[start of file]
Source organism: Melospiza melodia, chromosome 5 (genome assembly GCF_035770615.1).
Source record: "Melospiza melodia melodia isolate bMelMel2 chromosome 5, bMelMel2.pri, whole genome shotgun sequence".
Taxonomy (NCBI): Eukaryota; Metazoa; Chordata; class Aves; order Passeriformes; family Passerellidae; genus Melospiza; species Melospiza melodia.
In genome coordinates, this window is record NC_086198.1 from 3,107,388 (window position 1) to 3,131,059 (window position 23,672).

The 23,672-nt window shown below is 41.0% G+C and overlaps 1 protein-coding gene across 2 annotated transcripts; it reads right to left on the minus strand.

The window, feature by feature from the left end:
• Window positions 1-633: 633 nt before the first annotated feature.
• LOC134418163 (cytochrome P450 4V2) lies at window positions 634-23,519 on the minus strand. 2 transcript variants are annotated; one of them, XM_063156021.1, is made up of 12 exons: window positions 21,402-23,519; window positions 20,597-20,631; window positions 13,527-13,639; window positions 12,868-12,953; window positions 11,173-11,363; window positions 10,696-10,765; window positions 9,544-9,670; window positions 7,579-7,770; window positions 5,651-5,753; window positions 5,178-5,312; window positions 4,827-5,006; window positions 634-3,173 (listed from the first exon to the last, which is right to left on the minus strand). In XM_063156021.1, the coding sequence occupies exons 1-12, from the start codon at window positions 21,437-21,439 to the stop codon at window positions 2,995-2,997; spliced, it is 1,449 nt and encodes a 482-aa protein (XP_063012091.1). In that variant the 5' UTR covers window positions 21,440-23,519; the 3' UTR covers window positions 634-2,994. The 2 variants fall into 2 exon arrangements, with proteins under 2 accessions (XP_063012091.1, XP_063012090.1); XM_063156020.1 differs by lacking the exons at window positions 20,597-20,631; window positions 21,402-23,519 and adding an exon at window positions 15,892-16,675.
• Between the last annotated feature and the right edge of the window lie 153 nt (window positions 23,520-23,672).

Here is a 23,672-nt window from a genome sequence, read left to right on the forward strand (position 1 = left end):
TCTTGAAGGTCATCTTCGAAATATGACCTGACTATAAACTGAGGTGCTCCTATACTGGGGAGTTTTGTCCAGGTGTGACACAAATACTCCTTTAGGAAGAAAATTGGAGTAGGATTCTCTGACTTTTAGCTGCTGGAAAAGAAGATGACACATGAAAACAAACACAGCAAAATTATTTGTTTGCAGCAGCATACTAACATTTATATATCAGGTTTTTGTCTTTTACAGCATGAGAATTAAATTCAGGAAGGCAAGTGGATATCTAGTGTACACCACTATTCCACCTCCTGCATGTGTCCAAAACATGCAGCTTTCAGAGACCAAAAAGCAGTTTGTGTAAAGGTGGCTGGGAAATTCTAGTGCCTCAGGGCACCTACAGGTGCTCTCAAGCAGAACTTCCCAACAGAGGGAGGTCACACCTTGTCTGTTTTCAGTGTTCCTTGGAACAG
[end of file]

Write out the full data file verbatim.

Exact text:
Source organism: Melospiza melodia, chromosome 5 (genome assembly GCF_035770615.1).
Source record: "Melospiza melodia melodia isolate bMelMel2 chromosome 5, bMelMel2.pri, whole genome shotgun sequence".
Taxonomy (NCBI): Eukaryota; Metazoa; Chordata; class Aves; order Passeriformes; family Passerellidae; genus Melospiza; species Melospiza melodia.
In genome coordinates, this window is record NC_086198.1 from 3,107,388 (window position 1) to 3,131,059 (window position 23,672).

The 23,672-nt window shown below is 41.0% G+C and overlaps 1 protein-coding gene across 2 annotated transcripts; it reads right to left on the minus strand.

The window, feature by feature from the left end:
• Window positions 1-633: 633 nt before the first annotated feature.
• LOC134418163 (cytochrome P450 4V2) lies at window positions 634-23,519 on the minus strand. 2 transcript variants are annotated; one of them, XM_063156021.1, is made up of 12 exons: window positions 21,402-23,519; window positions 20,597-20,631; window positions 13,527-13,639; window positions 12,868-12,953; window positions 11,173-11,363; window positions 10,696-10,765; window positions 9,544-9,670; window positions 7,579-7,770; window positions 5,651-5,753; window positions 5,178-5,312; window positions 4,827-5,006; window positions 634-3,173 (listed from the first exon to the last, which is right to left on the minus strand). In XM_063156021.1, the coding sequence occupies exons 1-12, from the start codon at window positions 21,437-21,439 to the stop codon at window positions 2,995-2,997; spliced, it is 1,449 nt and encodes a 482-aa protein (XP_063012091.1). In that variant the 5' UTR covers window positions 21,440-23,519; the 3' UTR covers window positions 634-2,994. The 2 variants fall into 2 exon arrangements, with proteins under 2 accessions (XP_063012091.1, XP_063012090.1); XM_063156020.1 differs by lacking the exons at window positions 20,597-20,631; window positions 21,402-23,519 and adding an exon at window positions 15,892-16,675.
• Between the last annotated feature and the right edge of the window lie 153 nt (window positions 23,520-23,672).

Here is a 23,672-nt window from a genome sequence, read left to right on the forward strand (position 1 = left end):
TCTTGAAGGTCATCTTCGAAATATGACCTGACTATAAACTGAGGTGCTCCTATACTGGGGAGTTTTGTCCAGGTGTGACACAAATACTCCTTTAGGAAGAAAATTGGAGTAGGATTCTCTGACTTTTAGCTGCTGGAAAAGAAGATGACACATGAAAACAAACACAGCAAAATTATTTGTTTGCAGCAGCATACTAACATTTATATATCAGGTTTTTGTCTTTTACAGCATGAGAATTAAATTCAGGAAGGCAAGTGGATATCTAGTGTACACCACTATTCCACCTCCTGCATGTGTCCAAAACATGCAGCTTTCAGAGACCAAAAAGCAGTTTGTGTAAAGGTGGCTGGGAAATTCTAGTGCCTCAGGGCACCTACAGGTGCTCTCAAGCAGAACTTCCCAACAGAGGGAGGTCACACCTTGTCTGTTTTCAGTGTTCCTTGGAACAG